In Islam there is no temporal punishment for blasphemy, the punishment is in the hereafter. The blasphemy laws are the invention of weak and corrupt politicians and the misguided clergy.Recommend

  • Pakistan Khan
    Apr 9, 2011 - 1:23AM

    So then whats the solution? It seems if writer was trying to defend Tarry Jones by giving the rationale of freedom of speech and U.S law. If we accept,for a moment,that Muslims are intolerant then what about Americans? Is this heinous act of Tarry Jones acceptable? Killing innocent people is equally heinous act but should that Pastor given freedom to desecrate others holy books and beliefs? What about innocent Afghans who are killed by Nato and U.S forces for nothing. I think Americans intellectual should come out of their imperial and colonial thinking and stop considering other human beings of lower moral standards and intellectual capacity.
    Before scolding Afghans you should know that U.S was not invited by Afghans to invade their homeland!!! Recommend

  • pakpinoy
    Apr 9, 2011 - 4:59AM

    Amazingly insightful article! Thanks for running the story ET! Kudos to you.

    The bitter truth…yes, the bitter truth…Recommend

  • rahim
    Apr 9, 2011 - 9:45AM

    “How can America continue to support a man who is willing to stoke the flames of violence in his own country for his own, deeply personal political gains?”
    yes oh my god, how is this possible, america which has never done any wrong, never supported any foreign leaders or dictators slaughtering their own populations – oh wait they’ve alway s been doing that.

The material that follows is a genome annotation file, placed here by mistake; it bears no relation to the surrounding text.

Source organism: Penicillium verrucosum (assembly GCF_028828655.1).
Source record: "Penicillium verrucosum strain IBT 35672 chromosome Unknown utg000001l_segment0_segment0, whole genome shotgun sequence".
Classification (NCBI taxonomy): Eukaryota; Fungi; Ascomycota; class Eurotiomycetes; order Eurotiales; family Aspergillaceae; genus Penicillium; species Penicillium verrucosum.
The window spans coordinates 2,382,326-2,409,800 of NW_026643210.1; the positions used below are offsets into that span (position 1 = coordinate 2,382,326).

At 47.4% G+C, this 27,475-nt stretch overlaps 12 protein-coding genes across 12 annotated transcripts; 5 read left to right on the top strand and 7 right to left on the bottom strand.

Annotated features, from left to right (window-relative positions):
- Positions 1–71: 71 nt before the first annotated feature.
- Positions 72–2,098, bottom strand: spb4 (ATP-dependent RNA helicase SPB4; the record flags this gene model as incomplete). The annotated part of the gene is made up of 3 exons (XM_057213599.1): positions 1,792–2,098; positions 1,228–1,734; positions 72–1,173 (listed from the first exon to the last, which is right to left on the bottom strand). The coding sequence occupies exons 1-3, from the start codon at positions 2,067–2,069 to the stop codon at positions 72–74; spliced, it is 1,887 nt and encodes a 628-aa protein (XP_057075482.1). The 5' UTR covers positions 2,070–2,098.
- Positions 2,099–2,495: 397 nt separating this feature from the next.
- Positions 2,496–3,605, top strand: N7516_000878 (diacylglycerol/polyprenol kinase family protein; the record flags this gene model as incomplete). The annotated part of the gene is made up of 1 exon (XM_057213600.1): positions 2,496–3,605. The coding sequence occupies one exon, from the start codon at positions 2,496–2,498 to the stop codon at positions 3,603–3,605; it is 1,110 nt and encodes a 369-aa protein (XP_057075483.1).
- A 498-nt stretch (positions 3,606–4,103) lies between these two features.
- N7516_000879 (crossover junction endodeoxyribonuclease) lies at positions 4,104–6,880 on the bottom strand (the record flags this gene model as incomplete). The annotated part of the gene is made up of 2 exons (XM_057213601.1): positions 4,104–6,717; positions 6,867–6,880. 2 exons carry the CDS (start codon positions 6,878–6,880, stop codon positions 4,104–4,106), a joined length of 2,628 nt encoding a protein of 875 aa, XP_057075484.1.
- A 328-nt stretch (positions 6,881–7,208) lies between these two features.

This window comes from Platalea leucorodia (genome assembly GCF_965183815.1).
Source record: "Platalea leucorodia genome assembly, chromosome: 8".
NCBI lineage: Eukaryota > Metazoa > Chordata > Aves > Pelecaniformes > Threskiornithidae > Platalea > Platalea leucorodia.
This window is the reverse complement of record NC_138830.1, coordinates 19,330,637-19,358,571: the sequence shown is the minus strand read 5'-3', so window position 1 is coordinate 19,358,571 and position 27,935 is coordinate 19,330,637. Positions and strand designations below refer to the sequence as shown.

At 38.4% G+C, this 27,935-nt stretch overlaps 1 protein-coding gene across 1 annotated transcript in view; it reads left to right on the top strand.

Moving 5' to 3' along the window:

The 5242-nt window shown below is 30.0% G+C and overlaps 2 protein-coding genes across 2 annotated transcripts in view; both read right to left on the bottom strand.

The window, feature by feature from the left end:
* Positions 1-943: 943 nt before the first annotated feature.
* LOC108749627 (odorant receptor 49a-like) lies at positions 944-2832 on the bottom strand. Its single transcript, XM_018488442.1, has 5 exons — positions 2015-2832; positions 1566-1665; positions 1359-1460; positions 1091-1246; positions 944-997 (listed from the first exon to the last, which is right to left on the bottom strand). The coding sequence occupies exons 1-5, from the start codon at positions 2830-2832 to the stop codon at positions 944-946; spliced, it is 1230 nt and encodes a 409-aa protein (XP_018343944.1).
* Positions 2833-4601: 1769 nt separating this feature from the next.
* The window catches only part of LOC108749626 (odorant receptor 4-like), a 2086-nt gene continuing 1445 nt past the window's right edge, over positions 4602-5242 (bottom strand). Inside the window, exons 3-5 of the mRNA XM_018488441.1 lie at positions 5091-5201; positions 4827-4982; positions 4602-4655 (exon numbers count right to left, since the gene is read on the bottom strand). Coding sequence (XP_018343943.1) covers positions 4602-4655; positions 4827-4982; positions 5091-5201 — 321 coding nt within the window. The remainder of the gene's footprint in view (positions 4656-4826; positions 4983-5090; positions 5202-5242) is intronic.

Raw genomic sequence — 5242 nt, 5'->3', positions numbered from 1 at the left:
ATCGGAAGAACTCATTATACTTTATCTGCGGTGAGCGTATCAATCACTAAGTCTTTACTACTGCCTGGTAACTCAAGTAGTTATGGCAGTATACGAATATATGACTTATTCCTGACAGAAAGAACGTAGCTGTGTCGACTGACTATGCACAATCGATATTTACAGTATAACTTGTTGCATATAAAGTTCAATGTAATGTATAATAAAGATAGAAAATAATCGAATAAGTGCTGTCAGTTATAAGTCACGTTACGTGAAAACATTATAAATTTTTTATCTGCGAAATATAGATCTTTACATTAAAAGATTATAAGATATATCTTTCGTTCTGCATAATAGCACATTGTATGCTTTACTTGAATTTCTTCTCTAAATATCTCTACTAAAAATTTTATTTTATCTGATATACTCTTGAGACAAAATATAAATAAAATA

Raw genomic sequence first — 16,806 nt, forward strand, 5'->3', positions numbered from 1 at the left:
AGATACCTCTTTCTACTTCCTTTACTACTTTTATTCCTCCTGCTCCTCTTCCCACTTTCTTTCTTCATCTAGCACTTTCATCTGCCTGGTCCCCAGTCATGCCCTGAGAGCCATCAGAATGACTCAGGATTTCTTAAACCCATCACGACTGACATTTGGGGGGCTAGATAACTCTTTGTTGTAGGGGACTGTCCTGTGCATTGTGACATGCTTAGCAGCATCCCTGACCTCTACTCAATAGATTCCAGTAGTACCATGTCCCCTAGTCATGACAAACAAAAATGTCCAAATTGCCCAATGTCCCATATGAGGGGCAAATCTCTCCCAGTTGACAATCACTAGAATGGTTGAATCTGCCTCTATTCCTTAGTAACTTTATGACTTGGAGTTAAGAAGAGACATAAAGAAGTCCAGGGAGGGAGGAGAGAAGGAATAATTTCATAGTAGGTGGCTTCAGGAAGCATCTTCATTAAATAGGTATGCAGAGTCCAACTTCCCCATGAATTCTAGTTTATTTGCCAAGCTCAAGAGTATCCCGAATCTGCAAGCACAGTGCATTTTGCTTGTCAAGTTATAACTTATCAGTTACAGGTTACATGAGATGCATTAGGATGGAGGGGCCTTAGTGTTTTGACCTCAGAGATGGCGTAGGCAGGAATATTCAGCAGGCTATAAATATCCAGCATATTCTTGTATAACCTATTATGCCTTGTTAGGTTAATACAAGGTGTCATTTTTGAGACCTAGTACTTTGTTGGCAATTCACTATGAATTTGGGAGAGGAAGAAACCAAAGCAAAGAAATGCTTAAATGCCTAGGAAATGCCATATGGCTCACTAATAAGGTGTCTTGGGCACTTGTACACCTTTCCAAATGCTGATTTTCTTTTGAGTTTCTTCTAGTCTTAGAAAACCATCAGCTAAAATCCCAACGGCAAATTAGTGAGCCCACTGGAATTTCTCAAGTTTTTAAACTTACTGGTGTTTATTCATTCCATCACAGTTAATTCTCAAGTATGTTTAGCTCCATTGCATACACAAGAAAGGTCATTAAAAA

Its incredible how you as part of the academia continue to litter these pages with obnoxious and poorly disguised propaganda. America has always installed leaders and dictators in innumerable countries and allowed them a free hand as long as their own designs are in place. Please dont make these non-sensical arguments, its insulting to the reader’s intellect. Recommend

  • nadir khan
    Apr 9, 2011 - 11:26AM

    Ms. Fair has, as usual, ‘fair’ and valid points to make (pun shamelessly intended ;)
    Well-written and thought provoking. I’ve posted this on fb….
    More power to you, ma’am!Recommend

  • New Delhi_India
    Apr 9, 2011 - 11:40AM

    Where were these “Great Muslim Protestors” when they destroyed 6th century monumental statues of The Buddhas of Bamiyan.Recommend

  • John
    Apr 9, 2011 - 1:59PM

    I saw your comment referring to this original article prior to this abridged publication. Good job and thanks. Recommend

  • nadir khan
    Apr 9, 2011 - 2:14PM

    err…WHY his ‘corrupt and unaccountable govt.’ is being ‘supported’ by paying such a steep price in terms of ‘lives and treasure’ is a different question. Entirely. That said, Ms. Fair is very right in pointing out the hypocrisy and Janus-faced opportunism of our brethren-in-faith. Kudos.Recommend

  • Salman
    Apr 9, 2011 - 4:23PM

    Some guy burns the Quran thousands of miles away and 50 people die protesting is Pakistan ,stories like these are very common. People like Karzai and Zardari cant do any real work so they play to the mullah gallery. Having said that, its the fault of those who pay to keep Karzai in power as much as Karzai himself. Recommend

  • Apr 11, 2011 - 6:39AM

    fab article – very much to the point, i do wish more pakistanis said stuff like this rather than look at cues from mullahsRecommend

  • myja
    Apr 11, 2011 - 3:24PM

    In one of your earlier articles you advised Paksitani people to ‘stop howling’ at US over the cold blooded killings committed by Raymond Davis and put their own house in order…now again you are defending your own system in the name of freedom of expression and want an explaination for killings of innocent people in Afghanistan. When will you start writing about the fallacies of your country’s unjust approach towards the rest of the world especially its contineous backing of Israel and not condemning attrocities committed by her, against the palestinians, by simply vetoing any resolution tabled for such a purpose in UN.Recommend

  • ba ha
    Apr 11, 2011 - 10:12PM

    Reactionary blog!!. OK- what you bottom line. We wont touch Saudia but you get you naval fleet out of thew Arabian Sea. Thats final offer. We can sink ships- maybe not countriesRecommend